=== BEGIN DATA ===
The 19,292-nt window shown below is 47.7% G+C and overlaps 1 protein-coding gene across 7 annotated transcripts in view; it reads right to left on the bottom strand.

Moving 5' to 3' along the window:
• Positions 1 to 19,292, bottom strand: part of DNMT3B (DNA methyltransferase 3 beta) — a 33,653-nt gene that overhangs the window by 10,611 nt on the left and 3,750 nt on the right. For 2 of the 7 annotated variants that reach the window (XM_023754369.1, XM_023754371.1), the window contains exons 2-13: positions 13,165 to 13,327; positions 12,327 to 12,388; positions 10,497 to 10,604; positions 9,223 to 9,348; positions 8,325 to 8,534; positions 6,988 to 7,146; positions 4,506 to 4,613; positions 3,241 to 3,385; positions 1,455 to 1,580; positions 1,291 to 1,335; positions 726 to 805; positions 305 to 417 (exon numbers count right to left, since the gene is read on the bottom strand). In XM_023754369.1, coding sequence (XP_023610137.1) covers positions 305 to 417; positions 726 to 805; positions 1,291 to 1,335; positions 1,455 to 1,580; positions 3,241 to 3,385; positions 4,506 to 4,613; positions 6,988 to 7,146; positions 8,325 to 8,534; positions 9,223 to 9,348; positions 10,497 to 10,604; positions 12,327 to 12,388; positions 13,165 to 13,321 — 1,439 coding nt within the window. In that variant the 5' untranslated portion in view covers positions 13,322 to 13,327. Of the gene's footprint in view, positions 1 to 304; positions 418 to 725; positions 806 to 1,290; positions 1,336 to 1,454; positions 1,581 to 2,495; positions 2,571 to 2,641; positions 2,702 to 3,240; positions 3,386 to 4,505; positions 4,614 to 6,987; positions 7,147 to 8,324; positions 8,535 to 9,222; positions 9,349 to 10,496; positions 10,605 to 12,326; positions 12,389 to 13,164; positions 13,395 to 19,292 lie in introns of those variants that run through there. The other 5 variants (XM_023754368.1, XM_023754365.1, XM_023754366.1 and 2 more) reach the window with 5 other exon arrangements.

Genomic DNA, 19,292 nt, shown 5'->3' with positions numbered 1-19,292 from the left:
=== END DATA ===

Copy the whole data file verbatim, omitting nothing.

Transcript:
The 19,292-nt window shown below is 47.7% G+C and overlaps 1 protein-coding gene across 7 annotated transcripts in view; it reads right to left on the bottom strand.

Moving 5' to 3' along the window:
• Positions 1 to 19,292, bottom strand: part of DNMT3B (DNA methyltransferase 3 beta) — a 33,653-nt gene that overhangs the window by 10,611 nt on the left and 3,750 nt on the right. For 2 of the 7 annotated variants that reach the window (XM_023754369.1, XM_023754371.1), the window contains exons 2-13: positions 13,165 to 13,327; positions 12,327 to 12,388; positions 10,497 to 10,604; positions 9,223 to 9,348; positions 8,325 to 8,534; positions 6,988 to 7,146; positions 4,506 to 4,613; positions 3,241 to 3,385; positions 1,455 to 1,580; positions 1,291 to 1,335; positions 726 to 805; positions 305 to 417 (exon numbers count right to left, since the gene is read on the bottom strand). In XM_023754369.1, coding sequence (XP_023610137.1) covers positions 305 to 417; positions 726 to 805; positions 1,291 to 1,335; positions 1,455 to 1,580; positions 3,241 to 3,385; positions 4,506 to 4,613; positions 6,988 to 7,146; positions 8,325 to 8,534; positions 9,223 to 9,348; positions 10,497 to 10,604; positions 12,327 to 12,388; positions 13,165 to 13,321 — 1,439 coding nt within the window. In that variant the 5' untranslated portion in view covers positions 13,322 to 13,327. Of the gene's footprint in view, positions 1 to 304; positions 418 to 725; positions 806 to 1,290; positions 1,336 to 1,454; positions 1,581 to 2,495; positions 2,571 to 2,641; positions 2,702 to 3,240; positions 3,386 to 4,505; positions 4,614 to 6,987; positions 7,147 to 8,324; positions 8,535 to 9,222; positions 9,349 to 10,496; positions 10,605 to 12,326; positions 12,389 to 13,164; positions 13,395 to 19,292 lie in introns of those variants that run through there. The other 5 variants (XM_023754368.1, XM_023754365.1, XM_023754366.1 and 2 more) reach the window with 5 other exon arrangements.

Genomic DNA, 19,292 nt, shown 5'->3' with positions numbered 1-19,292 from the left: